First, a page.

Despite Outcry, Blizzard Says Overwatch Loot Box Drop Rates Haven't Changed

Illustration for article titled Despite Outcry, Blizzard Says Overwatch Loot Box Drop Rates Haven't Changed

If you ask Overwatch players, the most recent seasonal event, Year of the Rooster, had some damn good skins and some damn heinous drop rates for those skins. Blizzard, however, insists that they haven’t touched those dials in months.


I’ve seen a number of threads on the Overwatch forums about what appears to be a reduced rate for skin drops. People are pissed, and when Year of the Rooster first started, I had the same problem:

I didn’t unlock a single skin until I’d opened ten more loot boxes, and I only had my first spot of decent luck (read: multiple epics and legendaries) a couple days ago. Even then, I bought 15 boxes and only got a couple solid skins. However, my Overwatch show co-host Heather Alexandra purchased around the same number near the beginning of the event, and she nearly got buried by an avalanche of legendary gold. Other websites have conducted more scientific analyses, and while some have found that nothing’s changed, others report changes to epics and legendaries, as well as duplicates.

Overwatch game director Jeff Kaplan recently addressed people’s concerns, saying that Blizzard hasn’t tweaked loot box drop rates between events. “The drop rates for Summer Games, Halloween Terror, Winter Wonderland and Year of the Rooster are all the same,” he wrote on Overwatch’s forums.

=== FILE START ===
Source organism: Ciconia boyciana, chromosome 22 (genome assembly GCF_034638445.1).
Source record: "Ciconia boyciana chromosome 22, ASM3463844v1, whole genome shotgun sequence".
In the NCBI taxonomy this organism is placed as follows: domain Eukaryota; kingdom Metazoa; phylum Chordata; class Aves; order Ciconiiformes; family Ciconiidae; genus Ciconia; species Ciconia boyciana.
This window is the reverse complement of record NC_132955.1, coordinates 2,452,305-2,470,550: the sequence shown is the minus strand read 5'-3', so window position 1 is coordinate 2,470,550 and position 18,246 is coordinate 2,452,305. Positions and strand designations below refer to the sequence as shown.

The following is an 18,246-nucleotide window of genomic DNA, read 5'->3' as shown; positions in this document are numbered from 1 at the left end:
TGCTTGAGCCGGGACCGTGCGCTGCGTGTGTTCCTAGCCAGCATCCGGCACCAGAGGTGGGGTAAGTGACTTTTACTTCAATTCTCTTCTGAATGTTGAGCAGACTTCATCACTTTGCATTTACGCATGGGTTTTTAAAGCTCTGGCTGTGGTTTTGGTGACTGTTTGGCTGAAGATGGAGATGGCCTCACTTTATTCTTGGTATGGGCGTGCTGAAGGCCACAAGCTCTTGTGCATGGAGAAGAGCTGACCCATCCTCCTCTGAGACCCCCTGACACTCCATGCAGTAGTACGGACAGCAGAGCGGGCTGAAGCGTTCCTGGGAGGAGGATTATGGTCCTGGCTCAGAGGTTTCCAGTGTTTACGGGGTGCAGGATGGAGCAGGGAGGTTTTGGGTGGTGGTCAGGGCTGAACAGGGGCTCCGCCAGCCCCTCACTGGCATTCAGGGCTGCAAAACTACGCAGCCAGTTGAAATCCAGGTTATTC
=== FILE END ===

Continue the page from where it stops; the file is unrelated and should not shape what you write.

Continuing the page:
And yeah, sure, it’s Jeff Kaplan, so he’s probably telling the truth, but there’s still room for doubt given the results people are reporting. The easiest solution to this problem would be something people have been clamoring for Blizzard to do for ages: release the damn numbers behind loot box drop rates. Would it open the game up to some kind of exploit? Maybe. But as is, we’re basically gambling without knowing our odds, and it’s all kinda scummy.

Of course, this business practice is hardly a Blizzard-exclusive thing. It’s so pervasive that China will soon start forcing game creators to disclose odds on “all virtual items and services that can be drawn/forge on the official website or a dedicated draw probability webpage of the game.” Hopefully that means we’ll hear about them in Western territories as well, though there’s nothing stopping publishers from modifying drop rates in different territories.

Kotaku senior reporter. Beats: Twitch, streaming, PC gaming. Writing a book about streamers tentatively titled "STREAMERS" to be published by Atria/Simon & Schuster in the future.


Nathan Grayson

Update: Cecilia weighs in: